The Illusions of Psychiatry

The Emperor’s New Drugs: Exploding the Antidepressant Myth by Irving Kirsch

Anatomy of an Epidemic: Magic Bullets, Psychiatric Drugs, and the Astonishing Rise of Mental Illness in America by Robert Whitaker

Unhinged: The Trouble with Psychiatry—A Doctor’s Revelations About a Profession in Crisis by Daniel Carlat

Diagnostic and Statistical Manual of Mental Disorders, Fourth Edition, Text Revision (DSM-IV-TR) by American Psychiatric Association

What Drove the Terrible War?

A World on Fire: Britain’s Crucial Role in the American Civil War by Amanda Foreman

The Union War by Gary W. Gallagher

1861: The Civil War Awakening by Adam Goodheart

America Aflame: How the Civil War Created a Nation by David Goldfield

God’s Almost Chosen Peoples: A Religious History of the American Civil War by George C. Rable

The Visions of Ann Beattie

The New Yorker Stories by Ann Beattie

Distortions by Ann Beattie

Chilly Scenes of Winter by Ann Beattie

Secrets and Surprises by Ann Beattie

The Burning House by Ann Beattie

Park City: New and Selected Stories by Ann Beattie

Perfect Recall by Ann Beattie

Making Fun of the Stories We Know

Seven Years by Peter Stamm, translated from the German by Michael Hofmann

On a Day Like This by Peter Stamm, translated from the German by Michael Hofmann

Unformed Landscape by Peter Stamm, translated from the German by Michael Hofmann


Marcia Angell is a member of the faculty of Global Health and Social Medicine at Harvard Medical School and former Editor-in-Chief of The New England Journal of Medicine.
(December 2015)

Julian Bell is a painter and writer. His painting sequence Genesis is published in book form this October.

 (October 2015)

David Bromwich is Sterling Professor of English at Yale. His biography The Intellectual Life of Edmund Burke: From the Sublime and Beautiful to American Independence and a collection of his essays, Moral Imagination, were published last year.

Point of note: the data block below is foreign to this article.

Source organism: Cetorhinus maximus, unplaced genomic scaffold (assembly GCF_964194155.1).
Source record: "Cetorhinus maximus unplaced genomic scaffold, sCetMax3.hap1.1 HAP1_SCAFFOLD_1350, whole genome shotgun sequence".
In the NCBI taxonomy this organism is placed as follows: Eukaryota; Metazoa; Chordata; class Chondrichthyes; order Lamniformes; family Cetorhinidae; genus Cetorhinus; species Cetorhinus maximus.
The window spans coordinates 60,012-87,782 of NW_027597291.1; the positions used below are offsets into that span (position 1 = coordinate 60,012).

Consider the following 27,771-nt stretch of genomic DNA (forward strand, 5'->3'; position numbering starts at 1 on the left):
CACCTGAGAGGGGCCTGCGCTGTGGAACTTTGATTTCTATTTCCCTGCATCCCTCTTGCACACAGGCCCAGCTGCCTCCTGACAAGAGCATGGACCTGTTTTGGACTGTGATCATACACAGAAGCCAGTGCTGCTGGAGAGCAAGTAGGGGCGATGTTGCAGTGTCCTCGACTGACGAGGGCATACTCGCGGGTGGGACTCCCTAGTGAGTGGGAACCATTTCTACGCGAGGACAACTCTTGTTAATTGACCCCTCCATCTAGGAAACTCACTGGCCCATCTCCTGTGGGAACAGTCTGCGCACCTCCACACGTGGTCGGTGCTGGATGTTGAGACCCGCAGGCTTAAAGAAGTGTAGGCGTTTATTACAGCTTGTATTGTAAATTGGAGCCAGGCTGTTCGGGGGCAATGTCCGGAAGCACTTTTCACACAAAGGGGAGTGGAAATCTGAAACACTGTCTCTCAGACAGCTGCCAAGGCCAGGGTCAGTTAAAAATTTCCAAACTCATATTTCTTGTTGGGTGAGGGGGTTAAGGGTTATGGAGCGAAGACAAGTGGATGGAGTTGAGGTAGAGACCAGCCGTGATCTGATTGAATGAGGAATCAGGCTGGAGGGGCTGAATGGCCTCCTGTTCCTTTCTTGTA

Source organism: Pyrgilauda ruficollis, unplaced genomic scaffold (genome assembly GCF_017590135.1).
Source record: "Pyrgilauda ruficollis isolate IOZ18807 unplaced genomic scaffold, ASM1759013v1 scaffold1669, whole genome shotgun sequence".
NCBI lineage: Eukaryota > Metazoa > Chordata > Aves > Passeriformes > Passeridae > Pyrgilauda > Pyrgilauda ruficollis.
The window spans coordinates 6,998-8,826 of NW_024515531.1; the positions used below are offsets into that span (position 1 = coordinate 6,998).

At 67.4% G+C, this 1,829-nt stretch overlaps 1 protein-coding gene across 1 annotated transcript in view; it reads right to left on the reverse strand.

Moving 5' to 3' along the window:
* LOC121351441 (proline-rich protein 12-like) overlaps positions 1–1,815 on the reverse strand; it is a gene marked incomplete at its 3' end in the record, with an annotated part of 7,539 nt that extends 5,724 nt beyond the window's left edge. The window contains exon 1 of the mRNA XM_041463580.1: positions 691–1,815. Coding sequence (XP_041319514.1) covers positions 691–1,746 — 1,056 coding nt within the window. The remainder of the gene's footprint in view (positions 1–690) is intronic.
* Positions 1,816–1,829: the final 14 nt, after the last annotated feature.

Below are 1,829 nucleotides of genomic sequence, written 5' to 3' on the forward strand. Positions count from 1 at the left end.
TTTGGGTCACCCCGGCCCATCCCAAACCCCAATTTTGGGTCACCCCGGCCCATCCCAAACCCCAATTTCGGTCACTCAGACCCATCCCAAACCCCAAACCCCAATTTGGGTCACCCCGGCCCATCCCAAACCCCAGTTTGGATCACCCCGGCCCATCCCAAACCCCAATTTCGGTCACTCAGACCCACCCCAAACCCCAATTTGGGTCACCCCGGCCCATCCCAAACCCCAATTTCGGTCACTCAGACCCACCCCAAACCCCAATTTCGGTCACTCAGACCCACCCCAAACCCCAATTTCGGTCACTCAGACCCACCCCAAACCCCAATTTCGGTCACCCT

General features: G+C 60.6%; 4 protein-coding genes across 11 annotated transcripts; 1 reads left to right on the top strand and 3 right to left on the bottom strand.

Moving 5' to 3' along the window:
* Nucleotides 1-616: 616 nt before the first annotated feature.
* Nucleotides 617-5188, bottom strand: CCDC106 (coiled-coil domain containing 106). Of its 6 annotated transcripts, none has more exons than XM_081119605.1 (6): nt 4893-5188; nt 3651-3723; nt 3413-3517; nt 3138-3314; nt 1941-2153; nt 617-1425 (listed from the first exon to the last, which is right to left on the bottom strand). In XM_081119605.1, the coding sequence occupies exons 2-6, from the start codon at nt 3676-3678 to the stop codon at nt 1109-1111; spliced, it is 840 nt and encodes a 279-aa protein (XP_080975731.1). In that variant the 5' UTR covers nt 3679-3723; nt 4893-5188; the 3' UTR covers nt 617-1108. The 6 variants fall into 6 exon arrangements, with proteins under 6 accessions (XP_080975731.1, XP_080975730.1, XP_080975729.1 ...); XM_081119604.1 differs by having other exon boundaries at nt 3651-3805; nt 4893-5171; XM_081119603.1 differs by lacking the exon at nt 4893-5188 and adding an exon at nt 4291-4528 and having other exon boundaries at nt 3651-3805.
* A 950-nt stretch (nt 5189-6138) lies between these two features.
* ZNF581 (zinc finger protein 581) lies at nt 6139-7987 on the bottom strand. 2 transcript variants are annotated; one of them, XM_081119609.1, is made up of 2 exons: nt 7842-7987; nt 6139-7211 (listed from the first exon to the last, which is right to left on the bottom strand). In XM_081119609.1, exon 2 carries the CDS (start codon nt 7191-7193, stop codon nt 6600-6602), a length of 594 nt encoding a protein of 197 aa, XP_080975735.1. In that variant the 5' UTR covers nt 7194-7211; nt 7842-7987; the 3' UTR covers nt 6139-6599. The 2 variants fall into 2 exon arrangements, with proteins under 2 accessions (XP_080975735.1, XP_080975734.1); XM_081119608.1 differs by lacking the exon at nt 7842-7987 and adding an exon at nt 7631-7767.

(December 2015)

David Dollenmayer is Emeritus Professor of German at Worcester Polytechnic Institute.
 (June 2013)

Freeman Dyson has spent most of his life as a professor of physics at the Institute for Advanced Study in Princeton, taking time off to advise the US government and write books for the general public. He was born in England and worked as a civilian scientist for the Royal Air Force during World War II. He came to Cornell University as a graduate student in 1947 and worked with Hans Bethe and Richard Feynman, producing a user-friendly way to calculate the behavior of atoms and radiation. He also worked on nuclear reactors, solid-state physics, ferromagnetism, astrophysics, and biology, looking for problems where elegant mathematics could be usefully applied. Dyson’s books include Disturbing the Universe (1979), Weapons and Hope (1984), Infinite in All Directions (1988), Origins of Life (1986, second edition 1999), The Sun, the Genome and the Internet (1999), The Scientist as Rebel (2006, published by New York Review Books), and A Many-Colored Glass: Reflections on the Place of Life in the Universe (2010). New York Review Books will publish Dreams of Earth and Sky, a new collection of Dyson’s essays, in April 2015. He is a fellow of the American Physical Society, a member of the National Academy of Sciences, and a fellow of the Royal Society of London. In 2000 he was awarded the Templeton Prize for Progress in Religion.

Deborah Eisenberg is the author of four collections of short stories and a play, Pastorale.
 She is the winner of the 2000 Rea Award for the Short Story, a Whiting Writers’ Award, a Lannan Foundation Fellowship, and five O. Henry Awards. The Collected Stories of Deborah Eisenberg won the 2011 PEN/Faulkner Award. She lives in New York City.